So, how have you been celebrating the first anniversary of the new contract? With a street party? A new car? Or maybe just enjoying those free Saturday morning moments with the family, rather than with a leg ulcer?
Most GPs I’ve spoken to have been better off financially since April 2004, but there’s a creeping suspicion that we’ve been bought.
Think back to your vocational training scheme interview, and I bet you didn’t say you were going into general practice “to implement a population based disease management programme”.
But that’s what we’ve signed up for and it’s taken all the fun out of consulting.
True, general practice should be about serving patients rather than just entertaining ourselves with a bit of therapeutic gossip. But I’ll be amazed if this tick-box approach makes enough of our patients healthier or happier to justify the huge expense.
Alas, we don’t have many good measures of health, and very few clinical trials even bother to measure the impact of a treatment on a patient’s quality of life, so we’ll probably never know if these reforms are a success or not.
All we have is absurd short-termist targets that politicians can wave around as evidence that the nation’s health is improving.
The previous Health Secretary, John Reid, and Alan Milburn before him, were convinced that the new contract would offer demonstrable benefits to all stakeholders – but where’s the proof?
Primary care staff can be paid to record the smoking status of their patients and for giving them advice on how to stop, but how many patients are likely to stop smoking in the long term?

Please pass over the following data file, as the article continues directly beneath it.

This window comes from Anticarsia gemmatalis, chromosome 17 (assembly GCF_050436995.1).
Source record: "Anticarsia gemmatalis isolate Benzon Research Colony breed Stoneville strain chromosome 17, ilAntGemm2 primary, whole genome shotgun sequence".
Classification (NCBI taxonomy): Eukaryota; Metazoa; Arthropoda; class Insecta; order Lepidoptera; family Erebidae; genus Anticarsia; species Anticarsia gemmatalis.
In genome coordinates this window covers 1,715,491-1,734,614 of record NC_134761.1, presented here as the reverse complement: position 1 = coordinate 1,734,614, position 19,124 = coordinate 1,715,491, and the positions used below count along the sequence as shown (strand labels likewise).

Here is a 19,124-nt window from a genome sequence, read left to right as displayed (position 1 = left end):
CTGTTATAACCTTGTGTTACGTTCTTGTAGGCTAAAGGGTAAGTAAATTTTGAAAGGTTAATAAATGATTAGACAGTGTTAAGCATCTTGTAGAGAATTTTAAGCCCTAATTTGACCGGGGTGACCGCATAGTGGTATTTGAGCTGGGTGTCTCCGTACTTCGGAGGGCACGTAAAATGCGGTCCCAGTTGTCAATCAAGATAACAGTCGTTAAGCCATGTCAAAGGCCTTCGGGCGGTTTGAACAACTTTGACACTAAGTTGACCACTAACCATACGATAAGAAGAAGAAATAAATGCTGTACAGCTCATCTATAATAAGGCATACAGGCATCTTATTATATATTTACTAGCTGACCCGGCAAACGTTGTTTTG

To help get a star from the Healthcare Commission, the PCT has to record only those patients who claim they’ve given up for just 4 weeks – and we all know how many relapse after that time.
But who cares about patients when the doctors are richer, the PCT managers have a star and the politicians can claim success? And of course, the majority of smokers who start again after 4 weeks can be counted again next year for more money and more stars.
Some patients have undoubtedly been helped, but just as many complain that they are being treated by protocol rather than as a person, and that the system is inflexible.
Smoking clinics can have long waiting lists – hardly the encouragement you need to give up – and can be particularly harsh on patients who miss an appointment.
So we may not actually be helping the patients for whom we are chasing targets, and we run the risk of ignoring those with illnesses that don’t attract a financial gain.
Perhaps I’m being unduly cynical, but aside from the freedom of not being on call, and the extra cash, has the new contract given you more job satisfaction and made you happier?
Or, to put it another way, without the inducement of more money and nights off, would you ever have embarked on such a mechanistic style of practice? Please tick the box below.